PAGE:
Wednesday, March 9, 2011

ACTC members made a good impression at Transportation Camp East

The Transportation Camp is an “unconference” or participant-led conference organized by OpenPlans in order to bring together technology developers, urban planners, policy makers and marketing and social media experts to the same discussion table.

Transportation Camp East took place in New York City, March 5th and 6th, bringing together people from a wide variety of backgrounds to present their work covering a multitude of transportation issues –from cost to access and from mobility to safety issues.

The camp presented a unique opportunity for ACTC members to interact with policy makers and other advocacy groups. We also got an overview to the new paths that the Department of Transportation is planning to follow. Most notable were keynotes presented by H. Giovanni Carnaroli, Senior Accountable Official for USDOT and Chris Vein, the new Deputy US CTO for Government Innovation. We would also like to point out the presentation about DOT’s research on connected vehicles given by Christopher Pangilinan , P.E., Special Assistant to the Deputy Administrator during the #IGNITE night. He brought humor and a human touch to technology. *

A core issue for transportation is urban congestion. Heavy traffic in urban areas has a multitude of negative consequences: delays, costs due to time loss , safety, and higher stress. A multitude of solutions were discussed from transit to cycling and from car sharing to bike sharing, however one solution was remarked by most : multimodality. And we had the unique opportunity to listen to Susan Zielinski from SMART describing how owning five cars is so last millennium. And perhaps even owning one if car sharing will make a good, reliable vehicle to be more accessible.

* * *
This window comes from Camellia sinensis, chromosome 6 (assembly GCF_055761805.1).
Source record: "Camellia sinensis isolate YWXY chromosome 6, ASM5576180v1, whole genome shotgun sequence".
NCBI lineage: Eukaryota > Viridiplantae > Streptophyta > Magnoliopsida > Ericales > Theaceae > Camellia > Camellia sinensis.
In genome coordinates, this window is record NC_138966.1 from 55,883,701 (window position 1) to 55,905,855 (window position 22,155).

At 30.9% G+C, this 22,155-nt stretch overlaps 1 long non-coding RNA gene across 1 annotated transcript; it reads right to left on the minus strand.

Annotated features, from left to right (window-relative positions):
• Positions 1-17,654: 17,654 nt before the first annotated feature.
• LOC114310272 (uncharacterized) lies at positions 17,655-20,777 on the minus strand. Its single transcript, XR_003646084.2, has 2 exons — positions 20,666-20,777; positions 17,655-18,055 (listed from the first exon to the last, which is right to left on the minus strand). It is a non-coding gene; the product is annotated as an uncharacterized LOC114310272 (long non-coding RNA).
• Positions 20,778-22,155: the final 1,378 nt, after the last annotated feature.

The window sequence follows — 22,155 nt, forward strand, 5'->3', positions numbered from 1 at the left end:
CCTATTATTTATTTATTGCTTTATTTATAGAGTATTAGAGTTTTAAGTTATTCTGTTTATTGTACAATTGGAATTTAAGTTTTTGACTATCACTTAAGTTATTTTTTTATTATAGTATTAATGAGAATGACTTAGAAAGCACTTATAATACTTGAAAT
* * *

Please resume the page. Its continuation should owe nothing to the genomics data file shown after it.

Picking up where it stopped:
Ana Bayne suggested a similar concept during the #IGNITE night presentation - integrating transportation modes such as transit and personal vehicles with bicycles, sidewalks, etc., is not just “increasing access even as it reduces our need for mobility” but increasing mobility overall. Another session co-lead with TransportGooru Andy Palanisamy, YPT’s vice-chair for Communication, focused on social media applications to transportation. A few key words ensuing from the conversation: Credibility, Transparency, Marketing Potential, Mobile Government. And an interesting case study for transit agencies and local governments dealing having to deal with vertical hierarchies making them slow to react and less transparent : the US Army tweep.

Michael Sypolt and Stu Strickland talked about “Getting Non-Riders to Use Transit” by “Designing a System to Meet Demand”. Some suggestions ensuing from this conversation – the utility of system maps; interlining two routes with odd frequencies in order to meet demand but reduce cost instead of eliminating service in the area altogether; streamlining routes. More about technology and development can be read in: "Highlights of TranspoCamp! (includes Travel Log) "

Some other focal points for the conference were a discussion with Ellyn Shannon from the Permanent Citizens Advisory Committee to the MTA on how they are funded and how they are able to influence transit related decisions. Also Tana Green made an interesting presentation on High Speed Rail and we were able to discuss how transit and High Speed Rail advocates can support each other.

Our participation in the Transportation Camp also raised the interest of potential investors, and for our technology whizzes, an opportunity to develop networks of connections with developers from the North and North-East.

* Peter H. Appel the Administrator for DOT's Research and Innovative Technology Department with whom we had the occasion to exchange a few ideas is also "to blame" for the research.

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